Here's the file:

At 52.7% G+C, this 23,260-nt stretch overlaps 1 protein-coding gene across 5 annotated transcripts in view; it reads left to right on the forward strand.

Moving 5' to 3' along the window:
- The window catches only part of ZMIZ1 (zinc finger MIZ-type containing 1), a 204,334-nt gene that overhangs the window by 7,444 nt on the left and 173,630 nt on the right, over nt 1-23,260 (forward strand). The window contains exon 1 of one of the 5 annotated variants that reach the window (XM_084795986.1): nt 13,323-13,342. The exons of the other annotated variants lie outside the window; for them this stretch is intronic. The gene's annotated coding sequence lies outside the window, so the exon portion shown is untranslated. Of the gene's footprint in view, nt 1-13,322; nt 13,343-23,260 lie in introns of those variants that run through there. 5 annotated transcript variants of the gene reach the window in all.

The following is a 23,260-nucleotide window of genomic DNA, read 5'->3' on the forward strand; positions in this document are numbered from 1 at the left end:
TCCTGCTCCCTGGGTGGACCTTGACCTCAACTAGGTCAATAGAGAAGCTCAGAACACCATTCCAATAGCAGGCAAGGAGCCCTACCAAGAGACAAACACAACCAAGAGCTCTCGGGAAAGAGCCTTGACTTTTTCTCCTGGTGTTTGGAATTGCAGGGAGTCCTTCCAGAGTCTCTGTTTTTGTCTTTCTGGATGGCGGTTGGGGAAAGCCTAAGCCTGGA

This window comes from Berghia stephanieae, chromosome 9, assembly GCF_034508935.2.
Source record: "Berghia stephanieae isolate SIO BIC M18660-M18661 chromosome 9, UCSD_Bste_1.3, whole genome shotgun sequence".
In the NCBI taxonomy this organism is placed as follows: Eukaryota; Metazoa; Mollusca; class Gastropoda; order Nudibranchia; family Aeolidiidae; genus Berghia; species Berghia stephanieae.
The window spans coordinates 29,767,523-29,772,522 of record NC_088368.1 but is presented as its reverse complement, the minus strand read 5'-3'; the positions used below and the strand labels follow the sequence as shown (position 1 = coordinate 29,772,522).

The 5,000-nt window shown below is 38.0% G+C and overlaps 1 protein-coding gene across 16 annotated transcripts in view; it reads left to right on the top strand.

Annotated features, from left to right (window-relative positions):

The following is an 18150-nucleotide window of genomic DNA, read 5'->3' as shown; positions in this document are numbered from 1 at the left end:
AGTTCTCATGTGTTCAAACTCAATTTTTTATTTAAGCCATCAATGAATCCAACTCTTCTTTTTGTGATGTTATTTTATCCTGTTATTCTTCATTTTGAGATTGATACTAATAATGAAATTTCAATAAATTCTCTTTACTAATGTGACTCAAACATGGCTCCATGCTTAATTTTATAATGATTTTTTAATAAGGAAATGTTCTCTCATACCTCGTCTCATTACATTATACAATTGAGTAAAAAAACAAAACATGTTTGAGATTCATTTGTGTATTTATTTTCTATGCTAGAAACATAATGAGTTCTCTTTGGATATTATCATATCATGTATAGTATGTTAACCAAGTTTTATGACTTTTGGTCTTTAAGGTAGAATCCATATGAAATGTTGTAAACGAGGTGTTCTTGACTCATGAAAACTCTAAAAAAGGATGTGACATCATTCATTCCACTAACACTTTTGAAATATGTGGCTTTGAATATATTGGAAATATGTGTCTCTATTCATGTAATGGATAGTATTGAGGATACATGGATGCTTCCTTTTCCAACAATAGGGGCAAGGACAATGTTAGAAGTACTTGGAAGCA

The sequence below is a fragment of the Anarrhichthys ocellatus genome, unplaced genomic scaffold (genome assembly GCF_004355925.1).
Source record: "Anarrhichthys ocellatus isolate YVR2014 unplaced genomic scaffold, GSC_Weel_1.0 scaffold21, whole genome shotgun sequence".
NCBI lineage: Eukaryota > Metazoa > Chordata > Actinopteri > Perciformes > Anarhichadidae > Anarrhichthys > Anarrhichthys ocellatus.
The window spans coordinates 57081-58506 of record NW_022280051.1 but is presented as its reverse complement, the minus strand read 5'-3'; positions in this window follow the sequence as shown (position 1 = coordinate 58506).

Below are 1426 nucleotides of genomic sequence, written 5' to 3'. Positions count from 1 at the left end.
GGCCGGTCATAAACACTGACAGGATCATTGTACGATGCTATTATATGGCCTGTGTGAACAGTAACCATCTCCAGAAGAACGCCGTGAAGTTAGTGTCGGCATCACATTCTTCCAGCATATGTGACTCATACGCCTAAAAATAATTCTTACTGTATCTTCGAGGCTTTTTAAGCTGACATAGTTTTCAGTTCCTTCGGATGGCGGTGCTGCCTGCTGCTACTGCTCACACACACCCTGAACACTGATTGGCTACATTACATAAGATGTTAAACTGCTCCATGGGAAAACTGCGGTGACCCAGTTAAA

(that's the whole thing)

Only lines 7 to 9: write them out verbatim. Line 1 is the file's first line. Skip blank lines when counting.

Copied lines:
Source record: "Berghia stephanieae isolate SIO BIC M18660-M18661 chromosome 9, UCSD_Bste_1.3, whole genome shotgun sequence".
In the NCBI taxonomy this organism is placed as follows: Eukaryota; Metazoa; Mollusca; class Gastropoda; order Nudibranchia; family Aeolidiidae; genus Berghia; species Berghia stephanieae.
The window spans coordinates 29,767,523-29,772,522 of record NC_088368.1 but is presented as its reverse complement, the minus strand read 5'-3'; the positions used below and the strand labels follow the sequence as shown (position 1 = coordinate 29,772,522).